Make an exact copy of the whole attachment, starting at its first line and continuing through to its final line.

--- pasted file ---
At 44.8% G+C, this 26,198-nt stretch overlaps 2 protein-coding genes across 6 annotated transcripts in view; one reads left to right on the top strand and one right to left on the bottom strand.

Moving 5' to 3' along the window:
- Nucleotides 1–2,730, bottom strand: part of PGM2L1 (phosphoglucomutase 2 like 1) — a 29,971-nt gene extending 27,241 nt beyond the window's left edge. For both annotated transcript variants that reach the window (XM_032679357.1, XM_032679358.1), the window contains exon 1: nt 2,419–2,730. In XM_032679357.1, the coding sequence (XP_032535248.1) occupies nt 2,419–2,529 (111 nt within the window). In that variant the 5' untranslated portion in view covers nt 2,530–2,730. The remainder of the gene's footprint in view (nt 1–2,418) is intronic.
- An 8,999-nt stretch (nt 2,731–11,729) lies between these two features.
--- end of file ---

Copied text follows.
At 44.8% G+C, this 26,198-nt stretch overlaps 2 protein-coding genes across 6 annotated transcripts in view; one reads left to right on the top strand and one right to left on the bottom strand.

Moving 5' to 3' along the window:
- Nucleotides 1–2,730, bottom strand: part of PGM2L1 (phosphoglucomutase 2 like 1) — a 29,971-nt gene extending 27,241 nt beyond the window's left edge. For both annotated transcript variants that reach the window (XM_032679357.1, XM_032679358.1), the window contains exon 1: nt 2,419–2,730. In XM_032679357.1, the coding sequence (XP_032535248.1) occupies nt 2,419–2,529 (111 nt within the window). In that variant the 5' untranslated portion in view covers nt 2,530–2,730. The remainder of the gene's footprint in view (nt 1–2,418) is intronic.
- An 8,999-nt stretch (nt 2,731–11,729) lies between these two features.